I have a dark secret for which I am slowly building the courage to shed light on. I am trying to become a skateboarder.
It fulfills a need of mine for physical activity – a need which is limited by my shyness. I ought to be active – I know that – especially working a desk job where the only included cardio is plugging in my headphones (and just wait until I upgrade to a wireless set… soon I can be motionless in the purest sense). But I’m not really the kind of guy that can roll up to any random basketball court, slip on a “Gold’s Gym” tank top, and grunt “Yo! Pass the rock.” Likewise, I won’t be parking at a health club to get my pump on in front of a bunch of sweaty strangers. On a more serious level, I’m a bit of an introvert, so there are not a lot of options for physical activity. Off the top of the dome, I can think of skateboarding, bowling, carnival games, and running from the government.
Figure 1: Jason Bourne is the perfect example of how you can be physically active without any meaningful interpersonal interaction - if you do not count throwing passports and pieces of glass at people
I’ve spent my first few months crawling parking lots and baseball dugouts, dipping out when someone with a dog walks by for shame that a sociological other will externalize my private hobby before I am ready too. I’ll take the board out into daylight when I’m ready, thank you.
I’m typically modest, but it didn’t take me long to master every obstacle offered by the endless flat space of a Target parking lot. I was ready to graduate to the skate park.
Figure 2: It is clean now, but in time it will be covered in my blood.
This is the Olympic skate park in Schaumburg. The park is not lit, so I usually go during the narrow time frame between kids going home for dinner and the nearby softball field finally shutting their lights off for the night. Sometimes I would have to stall if there were people that hung around. I just played Minion Rush on my phone until I got the place to myself.
Tonight, I was running out of time. There were two stragglers, and from a distance I could tell they were pretty good. I made a decision. At least they were hucking on the side of the park opposite to my ledge. See, the park is pretty big, but I usually just hang out by a little stumpy ledge. There, I practice the same line. I jump on the board, kick three times, then try to ollie up on the ledge. Most times I lose my board and slam my head on the pavement. Sometimes, I make it up, but panic as the ledge shortly drops off again. This is when I proceed to lose my board and slam on the pavement – again. Sometimes, when I am really on fire, I can wipe out before even reaching the ledge.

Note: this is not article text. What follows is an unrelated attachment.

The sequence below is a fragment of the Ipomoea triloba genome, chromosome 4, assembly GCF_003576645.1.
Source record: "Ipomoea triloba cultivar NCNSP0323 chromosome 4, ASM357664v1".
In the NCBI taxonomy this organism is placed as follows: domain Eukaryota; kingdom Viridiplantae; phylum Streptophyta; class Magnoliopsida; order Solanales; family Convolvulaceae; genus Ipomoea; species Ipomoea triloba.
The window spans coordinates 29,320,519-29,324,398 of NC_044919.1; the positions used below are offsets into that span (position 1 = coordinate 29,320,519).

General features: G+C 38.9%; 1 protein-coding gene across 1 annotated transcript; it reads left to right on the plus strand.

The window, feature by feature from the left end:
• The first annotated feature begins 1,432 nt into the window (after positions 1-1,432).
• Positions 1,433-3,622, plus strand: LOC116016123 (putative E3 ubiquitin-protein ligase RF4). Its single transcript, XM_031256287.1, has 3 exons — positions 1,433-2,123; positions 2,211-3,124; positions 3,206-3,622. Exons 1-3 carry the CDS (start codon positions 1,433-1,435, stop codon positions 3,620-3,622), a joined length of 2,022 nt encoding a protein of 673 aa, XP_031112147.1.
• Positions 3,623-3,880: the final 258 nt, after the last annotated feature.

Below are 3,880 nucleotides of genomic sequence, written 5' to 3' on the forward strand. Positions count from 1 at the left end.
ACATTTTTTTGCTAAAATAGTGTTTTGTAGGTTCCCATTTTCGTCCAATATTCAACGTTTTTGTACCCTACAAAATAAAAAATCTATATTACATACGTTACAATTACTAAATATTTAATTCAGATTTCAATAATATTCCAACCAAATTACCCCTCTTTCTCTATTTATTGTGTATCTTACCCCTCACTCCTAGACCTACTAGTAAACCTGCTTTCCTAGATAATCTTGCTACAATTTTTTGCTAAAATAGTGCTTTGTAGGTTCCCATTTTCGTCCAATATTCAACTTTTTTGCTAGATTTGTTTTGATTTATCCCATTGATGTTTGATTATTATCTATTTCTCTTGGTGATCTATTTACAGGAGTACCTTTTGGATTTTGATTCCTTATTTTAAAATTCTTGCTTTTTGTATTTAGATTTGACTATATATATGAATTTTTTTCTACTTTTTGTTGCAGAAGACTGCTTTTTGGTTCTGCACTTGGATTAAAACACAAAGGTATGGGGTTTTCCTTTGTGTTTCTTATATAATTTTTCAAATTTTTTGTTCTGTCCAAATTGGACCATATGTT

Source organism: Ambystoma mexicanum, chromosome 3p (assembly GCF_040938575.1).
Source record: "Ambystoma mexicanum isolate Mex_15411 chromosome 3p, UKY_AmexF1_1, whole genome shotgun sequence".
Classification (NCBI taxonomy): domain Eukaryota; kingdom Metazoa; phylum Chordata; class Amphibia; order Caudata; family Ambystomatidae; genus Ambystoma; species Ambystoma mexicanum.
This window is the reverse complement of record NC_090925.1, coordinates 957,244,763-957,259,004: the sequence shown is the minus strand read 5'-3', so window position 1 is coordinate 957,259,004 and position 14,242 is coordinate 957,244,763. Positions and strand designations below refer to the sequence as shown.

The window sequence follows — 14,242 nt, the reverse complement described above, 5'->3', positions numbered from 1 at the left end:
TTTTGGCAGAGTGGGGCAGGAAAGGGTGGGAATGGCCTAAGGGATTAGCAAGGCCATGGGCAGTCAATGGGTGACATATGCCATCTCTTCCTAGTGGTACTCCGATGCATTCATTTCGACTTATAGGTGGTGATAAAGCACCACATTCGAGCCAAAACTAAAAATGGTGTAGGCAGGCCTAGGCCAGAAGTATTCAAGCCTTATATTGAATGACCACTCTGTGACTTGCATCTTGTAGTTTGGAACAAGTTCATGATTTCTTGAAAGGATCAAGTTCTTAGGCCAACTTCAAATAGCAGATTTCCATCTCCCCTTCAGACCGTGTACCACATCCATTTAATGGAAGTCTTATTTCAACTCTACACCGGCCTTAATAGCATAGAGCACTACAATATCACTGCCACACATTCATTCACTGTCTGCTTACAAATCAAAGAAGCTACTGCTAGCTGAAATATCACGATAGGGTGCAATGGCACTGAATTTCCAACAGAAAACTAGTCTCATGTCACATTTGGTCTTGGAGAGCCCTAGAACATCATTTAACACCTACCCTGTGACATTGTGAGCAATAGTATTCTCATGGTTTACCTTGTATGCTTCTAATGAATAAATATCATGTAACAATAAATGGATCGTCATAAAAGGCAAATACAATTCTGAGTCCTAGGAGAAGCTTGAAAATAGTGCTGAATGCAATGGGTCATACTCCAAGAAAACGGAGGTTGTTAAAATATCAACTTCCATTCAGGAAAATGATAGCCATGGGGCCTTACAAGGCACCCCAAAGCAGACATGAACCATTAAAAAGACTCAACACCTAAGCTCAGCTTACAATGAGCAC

For twenty minutes, we stayed out of each other’s way. But on one attempt, he board flung out from my feet. I squealed as the deck sailed into another skater. He scooped up my board and walked slowly over to me.
If I had a can of mace, I would have uncapped it. If I had brass knuckles, I would probably be too embarrassed to do anything with them. The fella handed me my board and asked, “So are you new at skating.”
Yes. I am so new at skating. This helmet also doesn’t fit me, and I ordered everything you see here on Amazon.
“Let me show you what you are doing wrong.”
The dude jumped on his board and demonstrated a crystalline ollie. After a few more pointers, we got to talking. Learning they were only sixteen made me embarrassed at how self-conscious I was around them. The guys, Trevell and Tony, told me not to worry – that no one who skates at the Olympic is a huge tool to newbies. They were nice kids, and, thanks to my pleasant experience, I am going to keep at it. I promise to post a GIF of me jumping onto that eight inch ledge once I nail it.
Thanks, you guys. And if you are reading, Trevell, I stand by my offer. Bring your chemistry homework next time, and I will show you how I can really shred.